Socioeconomic deprivation independently predicts symptomatic painful diabetic neuropathy in type 1 diabetes
Volume 8, Issue 1, April 2014, Pages 65–69
George Dunn of East Cheshire Trust Podiatry Service co-authored this article published in Primary Care Diabetes.
Methods: The Townsend index of deprivation (numerically higher for greater disadvantage) was examined in the pseudonymised records of 1621 (684 females) individuals with type 1 diabetes and related to prevalence of drug treated severe diabetes related neuropathic pain.
Results: Treatment for neuropathic pain was initiated in 280 patients, who were older at 57.1 vs 45.6 years and had greater BMI (29.8 vs 27.8 kg/m2; p < 0.0001). HbA1C was similar between groups, whilst eGFR was lower in the neuropathic pain group.
Amitriptyline was the most commonly prescribed agent (46.8% of total prescriptions). Duloxetine (60 mg daily) was prescribed in 9.3% of cases.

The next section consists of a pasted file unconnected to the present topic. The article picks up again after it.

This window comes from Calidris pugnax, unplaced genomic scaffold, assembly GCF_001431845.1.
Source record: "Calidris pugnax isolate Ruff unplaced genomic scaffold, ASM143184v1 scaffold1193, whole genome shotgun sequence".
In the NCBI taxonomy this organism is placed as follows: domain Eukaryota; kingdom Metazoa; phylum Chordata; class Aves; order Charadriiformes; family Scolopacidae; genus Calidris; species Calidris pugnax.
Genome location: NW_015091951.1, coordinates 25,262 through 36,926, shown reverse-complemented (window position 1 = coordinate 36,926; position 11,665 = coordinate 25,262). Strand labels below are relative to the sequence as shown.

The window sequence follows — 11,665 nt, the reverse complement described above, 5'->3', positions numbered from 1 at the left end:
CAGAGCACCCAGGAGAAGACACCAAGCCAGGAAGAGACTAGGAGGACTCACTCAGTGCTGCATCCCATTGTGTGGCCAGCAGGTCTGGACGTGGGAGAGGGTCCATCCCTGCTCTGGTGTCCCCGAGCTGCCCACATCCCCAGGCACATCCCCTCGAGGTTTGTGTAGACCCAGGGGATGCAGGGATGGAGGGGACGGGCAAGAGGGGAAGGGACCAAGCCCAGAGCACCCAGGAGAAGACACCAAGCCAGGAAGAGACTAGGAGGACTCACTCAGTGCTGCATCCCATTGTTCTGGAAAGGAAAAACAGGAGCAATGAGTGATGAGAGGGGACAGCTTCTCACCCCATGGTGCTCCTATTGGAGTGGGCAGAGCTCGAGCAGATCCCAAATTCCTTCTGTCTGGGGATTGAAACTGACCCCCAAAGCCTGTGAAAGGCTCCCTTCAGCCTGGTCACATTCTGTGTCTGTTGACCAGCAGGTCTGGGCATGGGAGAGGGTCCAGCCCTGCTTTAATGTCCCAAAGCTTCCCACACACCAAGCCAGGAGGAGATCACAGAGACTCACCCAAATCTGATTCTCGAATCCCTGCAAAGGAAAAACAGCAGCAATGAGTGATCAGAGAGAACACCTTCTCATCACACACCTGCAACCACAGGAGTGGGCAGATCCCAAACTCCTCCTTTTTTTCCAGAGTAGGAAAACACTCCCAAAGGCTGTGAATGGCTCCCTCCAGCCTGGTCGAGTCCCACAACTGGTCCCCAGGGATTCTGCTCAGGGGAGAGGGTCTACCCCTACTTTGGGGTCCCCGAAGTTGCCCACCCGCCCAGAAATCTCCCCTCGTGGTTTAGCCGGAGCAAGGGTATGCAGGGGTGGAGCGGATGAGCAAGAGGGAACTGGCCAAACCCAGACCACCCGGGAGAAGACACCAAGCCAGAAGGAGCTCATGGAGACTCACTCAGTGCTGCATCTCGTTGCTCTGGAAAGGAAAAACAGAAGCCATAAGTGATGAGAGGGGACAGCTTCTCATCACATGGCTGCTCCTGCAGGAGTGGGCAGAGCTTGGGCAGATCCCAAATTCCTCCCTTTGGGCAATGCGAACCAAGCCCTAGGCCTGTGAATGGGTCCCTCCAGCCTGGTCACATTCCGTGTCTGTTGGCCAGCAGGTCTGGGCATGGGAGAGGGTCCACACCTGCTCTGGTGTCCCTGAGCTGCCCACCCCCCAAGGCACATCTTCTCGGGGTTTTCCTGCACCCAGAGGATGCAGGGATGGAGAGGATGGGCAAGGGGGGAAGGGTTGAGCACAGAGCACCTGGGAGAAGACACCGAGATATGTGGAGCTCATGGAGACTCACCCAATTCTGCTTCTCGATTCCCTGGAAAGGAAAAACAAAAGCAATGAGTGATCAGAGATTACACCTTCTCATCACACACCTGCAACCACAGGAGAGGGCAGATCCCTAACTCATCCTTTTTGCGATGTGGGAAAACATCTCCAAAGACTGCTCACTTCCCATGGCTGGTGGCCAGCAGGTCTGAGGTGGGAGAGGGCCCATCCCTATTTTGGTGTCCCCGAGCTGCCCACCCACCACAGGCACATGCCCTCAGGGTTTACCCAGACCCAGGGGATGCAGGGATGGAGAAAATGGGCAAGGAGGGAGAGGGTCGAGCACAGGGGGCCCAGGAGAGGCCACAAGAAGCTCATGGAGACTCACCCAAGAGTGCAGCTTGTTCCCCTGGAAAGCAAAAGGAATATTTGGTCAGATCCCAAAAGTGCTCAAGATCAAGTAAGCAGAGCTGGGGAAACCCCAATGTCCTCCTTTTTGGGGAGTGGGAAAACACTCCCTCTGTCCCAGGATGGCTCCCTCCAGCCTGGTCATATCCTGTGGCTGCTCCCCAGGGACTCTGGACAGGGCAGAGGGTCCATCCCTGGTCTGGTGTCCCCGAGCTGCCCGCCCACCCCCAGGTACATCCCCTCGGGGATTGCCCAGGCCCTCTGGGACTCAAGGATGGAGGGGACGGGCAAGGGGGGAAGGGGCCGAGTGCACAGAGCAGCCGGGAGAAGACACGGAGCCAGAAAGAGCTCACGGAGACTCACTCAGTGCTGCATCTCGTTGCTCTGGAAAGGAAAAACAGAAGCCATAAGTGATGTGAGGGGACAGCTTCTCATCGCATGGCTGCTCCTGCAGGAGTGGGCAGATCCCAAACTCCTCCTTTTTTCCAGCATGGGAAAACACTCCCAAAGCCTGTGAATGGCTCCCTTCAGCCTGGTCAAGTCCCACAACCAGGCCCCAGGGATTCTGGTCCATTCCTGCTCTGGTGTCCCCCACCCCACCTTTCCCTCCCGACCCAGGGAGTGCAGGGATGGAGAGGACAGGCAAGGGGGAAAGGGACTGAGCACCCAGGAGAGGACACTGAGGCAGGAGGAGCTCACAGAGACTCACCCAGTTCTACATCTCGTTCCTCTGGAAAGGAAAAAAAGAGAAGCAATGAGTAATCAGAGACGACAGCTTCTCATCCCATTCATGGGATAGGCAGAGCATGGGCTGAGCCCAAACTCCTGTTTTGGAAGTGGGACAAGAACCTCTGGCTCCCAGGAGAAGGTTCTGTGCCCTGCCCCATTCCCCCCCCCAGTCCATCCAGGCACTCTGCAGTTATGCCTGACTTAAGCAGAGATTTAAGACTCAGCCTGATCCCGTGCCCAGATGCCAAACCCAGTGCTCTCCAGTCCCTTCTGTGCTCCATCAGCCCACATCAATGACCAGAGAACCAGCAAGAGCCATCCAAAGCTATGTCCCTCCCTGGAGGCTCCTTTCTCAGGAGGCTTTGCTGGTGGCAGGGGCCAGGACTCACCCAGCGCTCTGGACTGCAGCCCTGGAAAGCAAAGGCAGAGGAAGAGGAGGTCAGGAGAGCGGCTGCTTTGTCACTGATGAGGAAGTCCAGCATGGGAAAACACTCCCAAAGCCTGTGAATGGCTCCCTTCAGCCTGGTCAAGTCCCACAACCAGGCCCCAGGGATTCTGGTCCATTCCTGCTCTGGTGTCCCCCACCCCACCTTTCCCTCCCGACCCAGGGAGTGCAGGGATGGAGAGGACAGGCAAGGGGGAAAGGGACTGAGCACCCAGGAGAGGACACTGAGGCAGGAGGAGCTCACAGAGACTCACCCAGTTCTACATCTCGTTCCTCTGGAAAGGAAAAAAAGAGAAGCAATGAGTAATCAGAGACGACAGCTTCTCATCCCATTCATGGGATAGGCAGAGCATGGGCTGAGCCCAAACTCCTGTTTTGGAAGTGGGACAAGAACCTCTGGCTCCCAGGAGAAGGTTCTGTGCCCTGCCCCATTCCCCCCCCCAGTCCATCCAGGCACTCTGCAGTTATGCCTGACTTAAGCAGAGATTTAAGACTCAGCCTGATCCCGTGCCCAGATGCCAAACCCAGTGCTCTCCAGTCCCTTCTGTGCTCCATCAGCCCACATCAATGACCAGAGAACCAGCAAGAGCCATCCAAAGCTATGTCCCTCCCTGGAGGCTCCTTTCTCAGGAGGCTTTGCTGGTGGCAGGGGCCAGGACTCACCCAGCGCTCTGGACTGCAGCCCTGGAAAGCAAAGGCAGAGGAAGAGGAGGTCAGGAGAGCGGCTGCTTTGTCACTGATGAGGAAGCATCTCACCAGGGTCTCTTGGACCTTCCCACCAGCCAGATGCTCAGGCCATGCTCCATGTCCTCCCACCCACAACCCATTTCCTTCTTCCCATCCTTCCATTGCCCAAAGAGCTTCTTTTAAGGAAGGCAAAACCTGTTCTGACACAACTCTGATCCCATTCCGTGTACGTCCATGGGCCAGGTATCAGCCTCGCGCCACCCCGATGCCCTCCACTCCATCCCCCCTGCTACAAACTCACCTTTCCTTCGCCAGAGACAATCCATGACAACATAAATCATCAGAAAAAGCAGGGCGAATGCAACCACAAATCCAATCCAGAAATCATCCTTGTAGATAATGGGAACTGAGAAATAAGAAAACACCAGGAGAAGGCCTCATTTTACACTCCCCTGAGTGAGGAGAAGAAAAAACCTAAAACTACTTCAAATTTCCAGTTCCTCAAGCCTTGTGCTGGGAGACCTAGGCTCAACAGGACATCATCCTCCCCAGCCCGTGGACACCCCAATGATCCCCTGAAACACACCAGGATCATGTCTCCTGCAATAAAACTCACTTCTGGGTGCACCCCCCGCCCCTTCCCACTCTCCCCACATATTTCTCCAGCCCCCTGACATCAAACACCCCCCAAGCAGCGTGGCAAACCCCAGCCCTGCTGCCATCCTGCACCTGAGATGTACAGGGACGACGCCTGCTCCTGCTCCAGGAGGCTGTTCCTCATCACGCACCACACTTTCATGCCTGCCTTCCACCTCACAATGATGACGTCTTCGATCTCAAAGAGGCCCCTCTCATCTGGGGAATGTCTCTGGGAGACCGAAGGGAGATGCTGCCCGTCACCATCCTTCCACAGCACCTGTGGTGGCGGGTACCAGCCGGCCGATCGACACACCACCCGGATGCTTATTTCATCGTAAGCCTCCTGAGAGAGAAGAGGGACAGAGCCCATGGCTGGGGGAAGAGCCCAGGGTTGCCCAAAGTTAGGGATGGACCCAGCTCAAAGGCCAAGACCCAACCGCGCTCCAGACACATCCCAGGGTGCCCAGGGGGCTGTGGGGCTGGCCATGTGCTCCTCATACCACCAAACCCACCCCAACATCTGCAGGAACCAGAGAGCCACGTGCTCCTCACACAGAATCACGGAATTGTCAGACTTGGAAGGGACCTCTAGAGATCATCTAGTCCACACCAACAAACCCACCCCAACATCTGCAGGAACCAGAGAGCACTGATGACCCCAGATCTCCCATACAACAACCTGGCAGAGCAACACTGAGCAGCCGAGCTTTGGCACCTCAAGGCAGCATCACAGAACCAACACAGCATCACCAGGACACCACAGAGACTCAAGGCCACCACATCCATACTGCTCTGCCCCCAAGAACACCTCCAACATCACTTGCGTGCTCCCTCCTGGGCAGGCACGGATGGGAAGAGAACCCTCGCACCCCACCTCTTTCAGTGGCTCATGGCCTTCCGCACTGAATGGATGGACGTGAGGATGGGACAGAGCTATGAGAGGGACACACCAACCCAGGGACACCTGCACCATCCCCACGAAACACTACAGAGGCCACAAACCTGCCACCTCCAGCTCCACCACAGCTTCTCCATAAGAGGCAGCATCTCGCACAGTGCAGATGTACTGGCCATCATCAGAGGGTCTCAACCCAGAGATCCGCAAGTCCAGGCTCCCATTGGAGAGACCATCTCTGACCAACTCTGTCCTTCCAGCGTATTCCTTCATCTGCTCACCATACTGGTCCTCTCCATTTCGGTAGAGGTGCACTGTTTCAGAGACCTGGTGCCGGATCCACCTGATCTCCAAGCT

There were significant differences between the groups for the Townsend index, with a greater proportion (34.3% vs 21.7%) of patients with treated neuropathic pain having a score of ≥1 (X2 = 19.9, p < 0.001).
Multivariate logistic regression analyses indicated that each unit increment in Townsend index was associated with a 11% increased odds of requiring neuropathic pain treatment [odds ratio (95% CI) 1.11 (1.05–1.17), p < 0.001]. This was independent of age: 1.04 (1.02–1.05), BMI: 1.03 (1.01–1.05), HbA1C: 1.15 (1.05–1.24), male gender: 0.74 (0.55–0.98), systolic BP and eGFR. Inclusion of depression and mixed anxiety/depressive disorder did not change the risk estimates.
Conclusion: Amitriptyline was the most commonly used agent for treatment of diabetes related neuropathic pain with Duloxetine much less used.
A higher level of socioeconomic deprivation may predispose to severe neuropathic pain in diabetes. Differential allocation of resources may benefit this group.